Without enhanced scrutiny of tax expenditures, any revenue gains elsewhere would be frittered away through granting of tax concessions in a nontransparent manner, with little or no increase in overall tax-to-GDP ratio. Tax concessions in personal and consumption taxes (such as the value-added tax) are likely to become more dominant in coming years and could limit the amount that countries could raise from these taxes.
Property taxes are another area with revenue potential, but governments are likely to face resistance from middle classes. On average, LIDCs collect less than 0.5 of GDP from property taxes, as opposed to 2 percent of GDP in advanced economies. Property taxes are progressive, and with worsening income distribution and rising property prices in many LIDCs, there are good reasons to start building capacity in these countries to collect them. The advent of new technologies — particularly satellite and digital — should help in this regard.
Enhancing the efficiency of existing spending
Even if these challenges are overcome and taxes in LIDCs grow at a faster pace in the next 12 years than in the previous 12, that will still not be sufficient to fund the SDGs, as the IMF’s math shows. This means that tax-enhancing efforts must be complemented with improving the spending side of the budget.
On average in 2015, LIDC governments spent around 7 percent of GDP on education and health and up to 8 percent of GDP on public investment. Various studies show that LIDCs are not undertaking this spending at the lowest possible cost. Some countries, notably African nations, use 25-35 percent more inputs in both the education and health sectors to produce the same outputs as more efficient countries. Inefficient spending costs LIDCs more than one-third of their public investment.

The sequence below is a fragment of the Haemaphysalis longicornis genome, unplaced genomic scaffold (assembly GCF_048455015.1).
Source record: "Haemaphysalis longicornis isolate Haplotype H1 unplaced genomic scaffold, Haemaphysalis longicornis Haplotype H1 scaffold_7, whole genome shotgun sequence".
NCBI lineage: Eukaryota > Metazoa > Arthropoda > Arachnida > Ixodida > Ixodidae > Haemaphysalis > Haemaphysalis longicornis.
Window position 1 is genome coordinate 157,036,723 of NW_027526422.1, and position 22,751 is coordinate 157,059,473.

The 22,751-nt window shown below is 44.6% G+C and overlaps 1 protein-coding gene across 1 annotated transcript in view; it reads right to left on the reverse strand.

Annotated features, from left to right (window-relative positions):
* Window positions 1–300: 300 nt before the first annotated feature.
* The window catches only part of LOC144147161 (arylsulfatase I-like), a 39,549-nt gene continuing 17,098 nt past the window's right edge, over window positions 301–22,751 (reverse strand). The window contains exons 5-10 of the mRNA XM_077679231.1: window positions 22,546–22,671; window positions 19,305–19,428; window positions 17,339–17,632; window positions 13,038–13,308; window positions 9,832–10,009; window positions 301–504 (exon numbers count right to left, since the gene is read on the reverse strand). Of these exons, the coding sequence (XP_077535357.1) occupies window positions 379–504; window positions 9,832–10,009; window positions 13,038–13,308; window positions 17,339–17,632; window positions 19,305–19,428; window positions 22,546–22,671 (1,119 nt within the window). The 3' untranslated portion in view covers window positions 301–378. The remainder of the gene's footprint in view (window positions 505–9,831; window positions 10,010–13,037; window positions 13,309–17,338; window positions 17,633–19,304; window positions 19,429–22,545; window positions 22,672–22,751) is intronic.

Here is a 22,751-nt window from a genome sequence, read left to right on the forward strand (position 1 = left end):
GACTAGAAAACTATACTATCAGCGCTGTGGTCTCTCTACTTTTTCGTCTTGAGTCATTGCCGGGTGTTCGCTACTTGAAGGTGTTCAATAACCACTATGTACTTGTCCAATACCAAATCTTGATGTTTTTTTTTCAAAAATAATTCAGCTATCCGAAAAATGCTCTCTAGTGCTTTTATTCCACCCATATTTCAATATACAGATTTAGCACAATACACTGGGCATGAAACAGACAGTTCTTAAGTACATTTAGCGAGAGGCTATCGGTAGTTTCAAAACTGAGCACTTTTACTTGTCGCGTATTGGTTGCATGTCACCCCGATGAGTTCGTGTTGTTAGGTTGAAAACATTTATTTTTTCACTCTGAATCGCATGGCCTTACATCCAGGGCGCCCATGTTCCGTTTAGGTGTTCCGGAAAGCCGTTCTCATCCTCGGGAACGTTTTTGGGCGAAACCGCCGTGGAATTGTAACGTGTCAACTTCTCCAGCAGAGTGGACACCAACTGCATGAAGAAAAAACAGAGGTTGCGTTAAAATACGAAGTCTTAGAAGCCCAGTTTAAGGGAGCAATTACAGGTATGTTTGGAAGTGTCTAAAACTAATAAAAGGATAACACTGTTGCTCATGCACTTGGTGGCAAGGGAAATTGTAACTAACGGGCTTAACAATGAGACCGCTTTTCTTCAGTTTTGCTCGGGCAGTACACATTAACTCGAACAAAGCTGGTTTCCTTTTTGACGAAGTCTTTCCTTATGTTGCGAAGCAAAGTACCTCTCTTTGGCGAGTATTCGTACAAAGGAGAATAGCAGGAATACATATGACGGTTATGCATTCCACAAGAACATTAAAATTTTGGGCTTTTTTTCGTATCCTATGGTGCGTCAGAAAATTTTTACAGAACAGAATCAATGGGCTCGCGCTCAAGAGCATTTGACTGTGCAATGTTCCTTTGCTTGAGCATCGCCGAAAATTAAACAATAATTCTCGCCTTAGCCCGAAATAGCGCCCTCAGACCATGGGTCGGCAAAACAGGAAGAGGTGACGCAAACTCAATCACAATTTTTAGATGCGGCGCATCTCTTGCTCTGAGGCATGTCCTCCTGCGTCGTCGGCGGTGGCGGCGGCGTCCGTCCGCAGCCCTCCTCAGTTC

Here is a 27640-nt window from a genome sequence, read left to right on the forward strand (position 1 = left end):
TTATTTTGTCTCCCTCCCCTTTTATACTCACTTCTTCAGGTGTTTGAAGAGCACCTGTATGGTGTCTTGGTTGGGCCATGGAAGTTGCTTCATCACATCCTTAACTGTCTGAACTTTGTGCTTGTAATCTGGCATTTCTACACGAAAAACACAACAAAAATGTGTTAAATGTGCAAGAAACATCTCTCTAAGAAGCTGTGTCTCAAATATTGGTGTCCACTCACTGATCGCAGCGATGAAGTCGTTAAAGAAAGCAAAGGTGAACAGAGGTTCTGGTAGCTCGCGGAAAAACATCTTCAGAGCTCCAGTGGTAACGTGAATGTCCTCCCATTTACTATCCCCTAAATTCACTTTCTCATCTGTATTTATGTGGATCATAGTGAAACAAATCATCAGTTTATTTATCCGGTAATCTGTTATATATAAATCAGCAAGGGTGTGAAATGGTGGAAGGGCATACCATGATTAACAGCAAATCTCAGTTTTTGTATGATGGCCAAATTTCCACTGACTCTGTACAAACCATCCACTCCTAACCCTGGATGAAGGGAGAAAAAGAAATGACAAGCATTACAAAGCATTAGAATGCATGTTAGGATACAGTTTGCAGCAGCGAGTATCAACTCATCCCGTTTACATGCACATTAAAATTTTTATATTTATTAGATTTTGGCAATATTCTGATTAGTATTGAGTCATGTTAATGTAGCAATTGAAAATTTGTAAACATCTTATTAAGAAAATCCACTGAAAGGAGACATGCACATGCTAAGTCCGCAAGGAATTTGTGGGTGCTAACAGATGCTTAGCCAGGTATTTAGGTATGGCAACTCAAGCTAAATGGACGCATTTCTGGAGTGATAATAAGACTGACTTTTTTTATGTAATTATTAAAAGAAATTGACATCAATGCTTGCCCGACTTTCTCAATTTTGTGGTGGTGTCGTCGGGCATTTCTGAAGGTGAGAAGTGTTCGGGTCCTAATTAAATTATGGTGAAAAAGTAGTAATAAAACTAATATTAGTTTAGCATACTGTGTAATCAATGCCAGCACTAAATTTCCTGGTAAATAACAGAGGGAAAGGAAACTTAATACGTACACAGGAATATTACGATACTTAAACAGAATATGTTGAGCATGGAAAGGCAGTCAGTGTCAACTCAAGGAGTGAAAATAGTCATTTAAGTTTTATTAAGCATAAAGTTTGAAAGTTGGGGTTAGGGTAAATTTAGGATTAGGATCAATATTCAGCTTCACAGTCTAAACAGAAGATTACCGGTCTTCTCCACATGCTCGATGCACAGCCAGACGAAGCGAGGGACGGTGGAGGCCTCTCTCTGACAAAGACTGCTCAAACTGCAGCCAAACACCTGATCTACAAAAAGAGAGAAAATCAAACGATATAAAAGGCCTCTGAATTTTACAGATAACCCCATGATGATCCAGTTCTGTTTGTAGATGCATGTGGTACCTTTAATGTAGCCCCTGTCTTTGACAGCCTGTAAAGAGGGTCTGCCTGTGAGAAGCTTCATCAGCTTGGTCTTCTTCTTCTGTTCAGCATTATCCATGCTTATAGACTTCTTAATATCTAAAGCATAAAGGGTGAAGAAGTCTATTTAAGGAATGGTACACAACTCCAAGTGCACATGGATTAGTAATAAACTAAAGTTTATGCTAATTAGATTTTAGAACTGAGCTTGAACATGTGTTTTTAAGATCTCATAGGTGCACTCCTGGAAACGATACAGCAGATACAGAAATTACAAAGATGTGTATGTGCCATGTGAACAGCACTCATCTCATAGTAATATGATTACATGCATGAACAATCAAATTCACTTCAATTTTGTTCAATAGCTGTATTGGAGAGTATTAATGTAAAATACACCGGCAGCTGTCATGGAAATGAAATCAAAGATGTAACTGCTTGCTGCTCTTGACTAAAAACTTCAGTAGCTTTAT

Assuming an average inefficiency of 20 percent — which is less than the estimates reported in studies — developing countries could generate resources equivalent to 3 percent of GDP by adopting efficiency-enhancing measures. That’s close to the expected gains from improved domestic taxation. And there are even more possible expenditure savings — for instance, in rationalizing the generalized subsidies on petroleum.
LIDCs and international institutions can take steps to ensure policymakers don’t lose sight of how spending is undertaken in budgets. Countries should periodically review their spending programs, either on their own or with assistance from external experts to identify inefficiencies. Further, assistance from international institutions and donor countries should extend beyond strengthening tax systems to enhancing the efficiency of spending programs. How countries spend their revenues should be a central part of this support.
By focusing on both sides of the budget, rather than just increasing taxation, countries can generate more resources domestically and make faster progress on achieving the SDGs. And, perhaps most importantly, generating financing internally rather than from external sources is more sustainable and puts LIDCs in control of their own destinies over the long term.